Crowded in a small room in the Minnesota Correctional Facility in Lino Lakes, about 40 men in faded blue prison clothes or long, white t-shirts sit quietly at long tables with notebooks and pencils before them.
Each of them is locked in prison because they committed a sex offense.
Each of them is in the classroom voluntarily though, waiting for victim's advocate Lydia Newlin. Her class will teach the men, who will all soon be released, how to write apology letters to their victims.
"I want them to remember that there's somebody else who's also preparing for their release and that's the person that they've injured," said Newlin, director of victim assistance/restorative justice at the Minnesota Department of Corrections. "They've got a responsibility when they've got out to make sure that they don't do anything that can revictimize that victim."
The class is part of National Crime Victims' Rights Week, which ends Saturday. The Minnesota Department of Corrections held special events for inmates throughout the week to help them understand a victim's viewpoint.
Newlin told the men that 11 years ago when she was first approached about speaking to the class, she thought it was a terrible idea.
"There's absolutely nothing I'm going to be able to say to a population of offenders that's going to make any difference for the people that I advocate for. I don't think offenders can change and I think it will just be really a waste of my time," she remembers saying. "I could not have been more wrong."
Newlin said over the last decade she's seen some offenders change and that the transformation often happens after inmates overcome their desire to blame the victim and accept responsibility for their crime and its repercussions. She said at that point they're less likely to commit a crime again — which is important, since most Minnesota inmates return to the community.
Newlin said that as each inmates' release date approaches, it's on two peoples' minds: the inmate's and the victim's. For most offenders, that person is a family member.
Newlin turns to the white board behind her and starts making a list.
"What do you think they're thinking about?" she asks the class.
"Fear," an inmate answers. (The Minnesota Department of Corrections asked that MPR News not identify the inmates in this story because of the impact it might have on victims.)
"Fear of what?" Newlin replies.
"Will they hurt me again?" she's answered.
"Will they hurt me again how? Are they going to hurt somebody else? OK. What else? Will I run into them?" Newlin continues.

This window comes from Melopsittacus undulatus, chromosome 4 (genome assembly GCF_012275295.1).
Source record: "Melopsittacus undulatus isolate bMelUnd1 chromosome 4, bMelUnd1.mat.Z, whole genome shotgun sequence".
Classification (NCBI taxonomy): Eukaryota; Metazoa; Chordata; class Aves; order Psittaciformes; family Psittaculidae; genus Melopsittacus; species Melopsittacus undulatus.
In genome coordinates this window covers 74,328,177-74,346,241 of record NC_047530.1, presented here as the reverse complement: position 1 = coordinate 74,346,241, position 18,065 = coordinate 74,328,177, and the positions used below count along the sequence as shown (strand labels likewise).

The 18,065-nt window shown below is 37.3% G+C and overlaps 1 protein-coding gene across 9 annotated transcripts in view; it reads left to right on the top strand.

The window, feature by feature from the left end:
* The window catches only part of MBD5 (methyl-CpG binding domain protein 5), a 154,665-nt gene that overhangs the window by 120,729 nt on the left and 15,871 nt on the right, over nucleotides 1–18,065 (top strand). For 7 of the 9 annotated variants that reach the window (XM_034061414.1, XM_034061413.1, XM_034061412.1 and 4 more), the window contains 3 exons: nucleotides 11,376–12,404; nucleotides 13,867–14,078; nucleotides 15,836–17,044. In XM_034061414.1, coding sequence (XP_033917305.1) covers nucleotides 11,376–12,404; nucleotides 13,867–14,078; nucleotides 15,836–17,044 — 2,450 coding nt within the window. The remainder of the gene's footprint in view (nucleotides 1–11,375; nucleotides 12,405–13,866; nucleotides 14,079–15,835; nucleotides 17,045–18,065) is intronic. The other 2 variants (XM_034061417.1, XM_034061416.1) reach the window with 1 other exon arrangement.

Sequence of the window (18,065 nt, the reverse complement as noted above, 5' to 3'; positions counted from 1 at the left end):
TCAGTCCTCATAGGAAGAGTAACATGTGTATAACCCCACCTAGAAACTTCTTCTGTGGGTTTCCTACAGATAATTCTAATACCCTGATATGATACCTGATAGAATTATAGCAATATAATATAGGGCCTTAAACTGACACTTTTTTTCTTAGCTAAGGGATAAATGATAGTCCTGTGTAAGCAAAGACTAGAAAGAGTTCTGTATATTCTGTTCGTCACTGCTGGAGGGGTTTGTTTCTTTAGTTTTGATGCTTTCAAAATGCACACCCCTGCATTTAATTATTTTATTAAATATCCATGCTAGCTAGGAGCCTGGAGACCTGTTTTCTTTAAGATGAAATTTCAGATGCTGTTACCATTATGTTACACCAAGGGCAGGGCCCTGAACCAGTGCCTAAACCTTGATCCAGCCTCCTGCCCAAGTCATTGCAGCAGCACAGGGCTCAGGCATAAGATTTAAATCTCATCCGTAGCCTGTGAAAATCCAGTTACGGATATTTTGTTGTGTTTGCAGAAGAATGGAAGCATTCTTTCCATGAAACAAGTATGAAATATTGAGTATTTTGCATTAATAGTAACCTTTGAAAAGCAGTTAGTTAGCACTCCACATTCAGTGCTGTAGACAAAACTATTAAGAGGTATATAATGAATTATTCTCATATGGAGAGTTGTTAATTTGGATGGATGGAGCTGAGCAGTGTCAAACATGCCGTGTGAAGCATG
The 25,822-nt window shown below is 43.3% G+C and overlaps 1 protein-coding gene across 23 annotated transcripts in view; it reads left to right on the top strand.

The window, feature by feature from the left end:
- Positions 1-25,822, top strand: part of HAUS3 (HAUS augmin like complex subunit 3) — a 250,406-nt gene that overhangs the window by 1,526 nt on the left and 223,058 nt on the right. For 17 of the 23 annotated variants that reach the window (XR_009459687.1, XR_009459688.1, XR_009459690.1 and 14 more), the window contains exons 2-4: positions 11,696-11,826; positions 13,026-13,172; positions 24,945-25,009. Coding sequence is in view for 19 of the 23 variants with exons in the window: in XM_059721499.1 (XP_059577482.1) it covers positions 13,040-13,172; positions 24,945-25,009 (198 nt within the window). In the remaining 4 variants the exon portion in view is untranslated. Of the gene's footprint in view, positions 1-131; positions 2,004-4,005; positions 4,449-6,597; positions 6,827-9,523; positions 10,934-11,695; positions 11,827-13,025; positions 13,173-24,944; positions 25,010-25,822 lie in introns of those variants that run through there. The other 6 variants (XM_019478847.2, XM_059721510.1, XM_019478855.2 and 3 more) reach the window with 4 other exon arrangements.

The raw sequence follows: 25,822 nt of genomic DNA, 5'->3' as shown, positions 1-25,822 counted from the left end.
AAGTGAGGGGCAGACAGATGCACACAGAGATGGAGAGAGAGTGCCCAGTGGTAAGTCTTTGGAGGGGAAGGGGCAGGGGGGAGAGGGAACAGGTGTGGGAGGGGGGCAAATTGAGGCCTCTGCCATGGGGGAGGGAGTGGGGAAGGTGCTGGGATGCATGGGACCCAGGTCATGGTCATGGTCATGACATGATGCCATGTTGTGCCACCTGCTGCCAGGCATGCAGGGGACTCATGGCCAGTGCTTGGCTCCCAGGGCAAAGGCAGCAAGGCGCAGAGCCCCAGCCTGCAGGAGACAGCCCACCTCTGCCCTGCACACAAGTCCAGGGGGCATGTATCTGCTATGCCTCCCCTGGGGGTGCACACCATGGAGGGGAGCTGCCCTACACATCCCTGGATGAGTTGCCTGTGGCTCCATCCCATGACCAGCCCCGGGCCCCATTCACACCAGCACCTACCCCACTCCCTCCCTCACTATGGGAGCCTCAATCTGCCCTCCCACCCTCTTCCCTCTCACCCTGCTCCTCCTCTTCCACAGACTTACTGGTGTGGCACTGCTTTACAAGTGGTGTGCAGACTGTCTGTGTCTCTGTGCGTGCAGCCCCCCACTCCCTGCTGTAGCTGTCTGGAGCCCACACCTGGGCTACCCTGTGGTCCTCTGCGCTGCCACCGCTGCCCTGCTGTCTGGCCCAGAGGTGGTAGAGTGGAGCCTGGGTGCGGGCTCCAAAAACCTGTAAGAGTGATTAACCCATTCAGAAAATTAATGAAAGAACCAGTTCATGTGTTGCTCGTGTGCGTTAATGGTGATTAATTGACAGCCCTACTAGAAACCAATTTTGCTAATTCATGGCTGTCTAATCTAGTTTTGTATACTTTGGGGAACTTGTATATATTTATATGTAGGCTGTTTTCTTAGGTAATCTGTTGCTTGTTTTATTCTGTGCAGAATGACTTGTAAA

Newlin leads them through an exercise meant to get them thinking about what they could write in a letter to reassure victims. She questions them, one by one.
What do you think the one thing the victim of your offense might need to hear that might be helpful for them?
"That I'm sorry," an inmate answers.
But not all victims want an apology. Outside of class, Newlin said for some victims any contact from the person who hurt them can be a trigger for depression and fear.
"One of the biggest challenges that we have is 'how do you let people know about the options that we have for restorative justice?' " Newlin said.
The Minnesota Department of Corrections tried to solve that problem by creating a website called Minnesota Choice, where victims can register for notification of an offender's release. At the same time, they can check a box that says they want to learn about opportunities to talk with the offender. By checking another box, they can say they want to be notified if an offender sends them an apology letter.
Newlin said victim participation has increased dramatically since the website went up. She leads a victim assistance and restorative justice unit at the Department of Corrections that reviews all the apology letters. The letters then go into a "bank," where victims can pick them up. But officials don't tell offenders if victims read the letters. Newlin said that keeps the process focused on the victim.
"When the sentencing day comes and offenders go to prison, and victims walk out of that courtroom, we forget that the answers aren't there for the victims," Newlin said. "There's still many questions that the victims have — and the one question I hear over and over and over again from the victims I work with is 'how come they never said they're sorry? How come they never took responsibility?' "
For some victims or relatives of victims, just having the answers gives them a kind of freedom.
Mary Johnson's son was murdered in north Minneapolis nearly 20 years ago. She said the feelings she had for her son's killer were like a cancer. It took Johnson seven years to work up the courage to talk to him. Afterward, Johnson said she felt a physical sensation.
"I felt something moving in my feet, and up to my legs, and it just kept moving up and up, and I felt it go," Johnson said. "I instantly knew that all the hatred, and the bitterness, the animosity, all that stuff I had for him, I knew it was gone."
Johnson said she'd never presume to recommend the process to other victims. But she's glad that when she was ready, she had the opportunity to hear her son's killer say he's sorry and answer her questions about why he died.